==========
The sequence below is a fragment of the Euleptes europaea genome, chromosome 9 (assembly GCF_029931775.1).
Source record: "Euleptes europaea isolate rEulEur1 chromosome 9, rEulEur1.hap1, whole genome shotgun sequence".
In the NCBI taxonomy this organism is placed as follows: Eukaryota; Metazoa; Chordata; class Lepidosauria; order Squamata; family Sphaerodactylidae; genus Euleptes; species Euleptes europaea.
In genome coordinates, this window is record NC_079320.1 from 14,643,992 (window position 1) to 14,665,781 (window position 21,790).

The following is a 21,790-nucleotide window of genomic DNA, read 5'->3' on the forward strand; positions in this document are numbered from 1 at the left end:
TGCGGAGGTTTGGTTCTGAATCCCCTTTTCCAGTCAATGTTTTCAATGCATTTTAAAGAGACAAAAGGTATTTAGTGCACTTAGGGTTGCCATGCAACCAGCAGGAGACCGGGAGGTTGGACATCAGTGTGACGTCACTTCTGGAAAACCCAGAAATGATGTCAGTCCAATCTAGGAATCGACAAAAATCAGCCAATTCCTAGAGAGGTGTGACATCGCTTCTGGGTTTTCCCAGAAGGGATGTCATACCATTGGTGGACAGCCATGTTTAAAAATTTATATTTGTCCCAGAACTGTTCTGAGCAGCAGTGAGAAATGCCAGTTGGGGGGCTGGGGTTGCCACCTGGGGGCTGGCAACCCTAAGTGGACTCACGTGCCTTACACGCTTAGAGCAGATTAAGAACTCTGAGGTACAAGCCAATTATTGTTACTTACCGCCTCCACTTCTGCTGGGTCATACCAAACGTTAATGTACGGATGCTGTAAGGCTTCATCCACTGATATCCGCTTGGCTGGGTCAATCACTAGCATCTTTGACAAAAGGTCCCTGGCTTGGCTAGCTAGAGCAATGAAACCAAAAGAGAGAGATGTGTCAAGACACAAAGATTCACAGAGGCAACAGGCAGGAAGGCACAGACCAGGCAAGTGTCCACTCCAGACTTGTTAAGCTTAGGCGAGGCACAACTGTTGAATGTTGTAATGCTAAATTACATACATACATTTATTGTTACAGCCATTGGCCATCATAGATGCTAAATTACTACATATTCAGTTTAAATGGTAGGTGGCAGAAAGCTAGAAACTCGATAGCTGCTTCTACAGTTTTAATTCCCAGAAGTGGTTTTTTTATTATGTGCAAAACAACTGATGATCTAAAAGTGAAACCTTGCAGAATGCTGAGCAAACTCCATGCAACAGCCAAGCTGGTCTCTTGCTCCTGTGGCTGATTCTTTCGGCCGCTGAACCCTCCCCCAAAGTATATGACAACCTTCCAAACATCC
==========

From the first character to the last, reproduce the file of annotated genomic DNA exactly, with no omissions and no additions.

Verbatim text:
The sequence below is a fragment of the Euleptes europaea genome, chromosome 9 (assembly GCF_029931775.1).
Source record: "Euleptes europaea isolate rEulEur1 chromosome 9, rEulEur1.hap1, whole genome shotgun sequence".
In the NCBI taxonomy this organism is placed as follows: Eukaryota; Metazoa; Chordata; class Lepidosauria; order Squamata; family Sphaerodactylidae; genus Euleptes; species Euleptes europaea.
In genome coordinates, this window is record NC_079320.1 from 14,643,992 (window position 1) to 14,665,781 (window position 21,790).

The following is a 21,790-nucleotide window of genomic DNA, read 5'->3' on the forward strand; positions in this document are numbered from 1 at the left end:
TGCGGAGGTTTGGTTCTGAATCCCCTTTTCCAGTCAATGTTTTCAATGCATTTTAAAGAGACAAAAGGTATTTAGTGCACTTAGGGTTGCCATGCAACCAGCAGGAGACCGGGAGGTTGGACATCAGTGTGACGTCACTTCTGGAAAACCCAGAAATGATGTCAGTCCAATCTAGGAATCGACAAAAATCAGCCAATTCCTAGAGAGGTGTGACATCGCTTCTGGGTTTTCCCAGAAGGGATGTCATACCATTGGTGGACAGCCATGTTTAAAAATTTATATTTGTCCCAGAACTGTTCTGAGCAGCAGTGAGAAATGCCAGTTGGGGGGCTGGGGTTGCCACCTGGGGGCTGGCAACCCTAAGTGGACTCACGTGCCTTACACGCTTAGAGCAGATTAAGAACTCTGAGGTACAAGCCAATTATTGTTACTTACCGCCTCCACTTCTGCTGGGTCATACCAAACGTTAATGTACGGATGCTGTAAGGCTTCATCCACTGATATCCGCTTGGCTGGGTCAATCACTAGCATCTTTGACAAAAGGTCCCTGGCTTGGCTAGCTAGAGCAATGAAACCAAAAGAGAGAGATGTGTCAAGACACAAAGATTCACAGAGGCAACAGGCAGGAAGGCACAGACCAGGCAAGTGTCCACTCCAGACTTGTTAAGCTTAGGCGAGGCACAACTGTTGAATGTTGTAATGCTAAATTACATACATACATTTATTGTTACAGCCATTGGCCATCATAGATGCTAAATTACTACATATTCAGTTTAAATGGTAGGTGGCAGAAAGCTAGAAACTCGATAGCTGCTTCTACAGTTTTAATTCCCAGAAGTGGTTTTTTTATTATGTGCAAAACAACTGATGATCTAAAAGTGAAACCTTGCAGAATGCTGAGCAAACTCCATGCAACAGCCAAGCTGGTCTCTTGCTCCTGTGGCTGATTCTTTCGGCCGCTGAACCCTCCCCCAAAGTATATGACAACCTTCCAAACATCC